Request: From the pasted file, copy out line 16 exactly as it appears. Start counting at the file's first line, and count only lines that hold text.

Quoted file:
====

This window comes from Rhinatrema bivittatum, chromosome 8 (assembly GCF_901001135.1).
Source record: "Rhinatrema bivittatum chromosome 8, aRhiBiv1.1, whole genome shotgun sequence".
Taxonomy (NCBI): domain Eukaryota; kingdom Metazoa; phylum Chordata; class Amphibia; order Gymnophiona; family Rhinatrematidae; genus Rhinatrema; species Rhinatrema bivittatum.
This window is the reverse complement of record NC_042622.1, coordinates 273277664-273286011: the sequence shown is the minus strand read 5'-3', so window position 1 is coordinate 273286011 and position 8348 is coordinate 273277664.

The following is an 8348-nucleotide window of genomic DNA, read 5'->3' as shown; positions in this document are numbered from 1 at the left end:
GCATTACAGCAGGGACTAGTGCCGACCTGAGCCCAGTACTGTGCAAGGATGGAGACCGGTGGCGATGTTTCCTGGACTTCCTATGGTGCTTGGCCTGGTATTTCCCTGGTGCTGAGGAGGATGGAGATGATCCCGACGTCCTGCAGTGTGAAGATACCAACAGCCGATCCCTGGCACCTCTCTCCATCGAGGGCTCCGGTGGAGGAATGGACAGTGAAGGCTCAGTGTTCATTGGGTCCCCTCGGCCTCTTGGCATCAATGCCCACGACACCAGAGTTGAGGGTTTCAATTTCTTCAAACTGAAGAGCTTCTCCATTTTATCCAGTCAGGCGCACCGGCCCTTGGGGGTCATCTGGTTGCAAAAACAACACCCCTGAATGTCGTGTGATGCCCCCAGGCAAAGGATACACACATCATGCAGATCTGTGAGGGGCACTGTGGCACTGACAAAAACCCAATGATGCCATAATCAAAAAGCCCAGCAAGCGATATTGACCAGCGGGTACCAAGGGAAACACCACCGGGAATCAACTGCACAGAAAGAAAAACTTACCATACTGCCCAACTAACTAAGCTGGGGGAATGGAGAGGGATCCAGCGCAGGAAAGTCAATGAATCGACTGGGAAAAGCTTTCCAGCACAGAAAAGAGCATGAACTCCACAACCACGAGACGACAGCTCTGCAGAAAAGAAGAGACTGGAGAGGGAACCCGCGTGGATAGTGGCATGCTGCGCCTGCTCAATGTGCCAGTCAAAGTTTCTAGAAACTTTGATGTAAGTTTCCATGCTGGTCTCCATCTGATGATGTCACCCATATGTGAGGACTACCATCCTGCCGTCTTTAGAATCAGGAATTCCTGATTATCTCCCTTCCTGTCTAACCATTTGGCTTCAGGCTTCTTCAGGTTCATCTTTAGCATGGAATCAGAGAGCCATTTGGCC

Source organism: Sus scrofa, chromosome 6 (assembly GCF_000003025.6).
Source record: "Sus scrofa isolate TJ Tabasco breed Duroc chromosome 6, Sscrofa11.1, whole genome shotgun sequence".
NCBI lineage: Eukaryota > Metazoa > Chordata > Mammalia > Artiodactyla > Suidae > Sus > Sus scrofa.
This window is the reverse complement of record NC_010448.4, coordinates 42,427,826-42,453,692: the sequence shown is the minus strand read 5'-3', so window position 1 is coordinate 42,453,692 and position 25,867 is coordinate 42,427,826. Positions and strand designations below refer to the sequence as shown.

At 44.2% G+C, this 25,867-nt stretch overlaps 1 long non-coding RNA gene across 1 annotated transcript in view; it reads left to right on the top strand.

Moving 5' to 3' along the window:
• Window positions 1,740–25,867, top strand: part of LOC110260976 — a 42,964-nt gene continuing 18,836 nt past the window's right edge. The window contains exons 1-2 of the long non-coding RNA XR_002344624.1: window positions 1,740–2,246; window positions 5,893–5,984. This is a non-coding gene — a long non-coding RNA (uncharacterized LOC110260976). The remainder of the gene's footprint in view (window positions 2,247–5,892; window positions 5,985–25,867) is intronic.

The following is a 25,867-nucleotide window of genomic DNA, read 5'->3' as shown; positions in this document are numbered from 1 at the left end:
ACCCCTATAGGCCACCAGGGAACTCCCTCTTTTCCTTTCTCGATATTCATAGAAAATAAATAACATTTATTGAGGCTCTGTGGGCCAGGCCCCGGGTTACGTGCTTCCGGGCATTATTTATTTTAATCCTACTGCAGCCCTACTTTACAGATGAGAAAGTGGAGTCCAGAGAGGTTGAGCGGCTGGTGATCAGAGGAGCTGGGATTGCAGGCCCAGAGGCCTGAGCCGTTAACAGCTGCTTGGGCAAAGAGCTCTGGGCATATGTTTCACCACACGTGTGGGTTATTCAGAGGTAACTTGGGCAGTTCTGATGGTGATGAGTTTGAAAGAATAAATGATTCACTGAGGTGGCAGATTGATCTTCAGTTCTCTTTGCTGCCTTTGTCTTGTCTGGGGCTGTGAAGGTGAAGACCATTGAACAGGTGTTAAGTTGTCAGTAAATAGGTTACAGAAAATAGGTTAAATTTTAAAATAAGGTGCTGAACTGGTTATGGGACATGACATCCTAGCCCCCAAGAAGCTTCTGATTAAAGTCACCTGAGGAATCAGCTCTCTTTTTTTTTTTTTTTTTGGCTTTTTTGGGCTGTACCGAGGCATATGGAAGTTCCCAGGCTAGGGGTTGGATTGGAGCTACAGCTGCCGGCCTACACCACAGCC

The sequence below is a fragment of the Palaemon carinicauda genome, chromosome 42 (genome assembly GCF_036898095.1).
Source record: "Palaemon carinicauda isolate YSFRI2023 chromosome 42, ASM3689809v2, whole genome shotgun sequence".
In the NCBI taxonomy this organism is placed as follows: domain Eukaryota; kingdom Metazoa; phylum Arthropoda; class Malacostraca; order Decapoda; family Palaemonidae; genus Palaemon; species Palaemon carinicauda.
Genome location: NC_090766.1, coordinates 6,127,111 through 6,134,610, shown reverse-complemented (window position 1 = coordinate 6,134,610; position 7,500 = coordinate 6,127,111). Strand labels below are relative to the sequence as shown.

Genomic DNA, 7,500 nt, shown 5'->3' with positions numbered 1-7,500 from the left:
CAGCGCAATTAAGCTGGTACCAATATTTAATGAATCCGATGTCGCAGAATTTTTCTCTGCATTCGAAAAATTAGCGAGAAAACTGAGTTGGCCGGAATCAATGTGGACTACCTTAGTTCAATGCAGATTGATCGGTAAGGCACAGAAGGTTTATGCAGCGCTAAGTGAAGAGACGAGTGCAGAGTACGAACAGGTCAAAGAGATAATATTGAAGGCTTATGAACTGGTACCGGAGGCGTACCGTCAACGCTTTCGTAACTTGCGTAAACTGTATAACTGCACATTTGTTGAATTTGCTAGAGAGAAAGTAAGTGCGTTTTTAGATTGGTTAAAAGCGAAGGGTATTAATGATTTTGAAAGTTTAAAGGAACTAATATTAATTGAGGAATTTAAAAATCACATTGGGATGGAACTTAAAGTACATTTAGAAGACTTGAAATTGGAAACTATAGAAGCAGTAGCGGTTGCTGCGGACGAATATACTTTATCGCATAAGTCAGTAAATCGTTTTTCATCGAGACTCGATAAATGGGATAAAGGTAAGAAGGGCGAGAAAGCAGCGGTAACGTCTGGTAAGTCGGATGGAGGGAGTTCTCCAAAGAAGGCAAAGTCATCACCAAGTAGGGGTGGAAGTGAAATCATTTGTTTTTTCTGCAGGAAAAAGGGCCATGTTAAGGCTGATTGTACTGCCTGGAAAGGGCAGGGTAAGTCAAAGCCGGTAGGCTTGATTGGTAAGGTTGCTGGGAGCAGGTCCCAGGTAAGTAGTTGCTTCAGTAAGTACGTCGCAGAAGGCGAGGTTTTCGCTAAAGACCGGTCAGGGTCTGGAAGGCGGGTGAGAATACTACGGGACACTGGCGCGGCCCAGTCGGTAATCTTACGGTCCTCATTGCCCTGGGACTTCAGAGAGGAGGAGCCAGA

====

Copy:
The sequence below is a fragment of the Palaemon carinicauda genome, chromosome 42 (genome assembly GCF_036898095.1).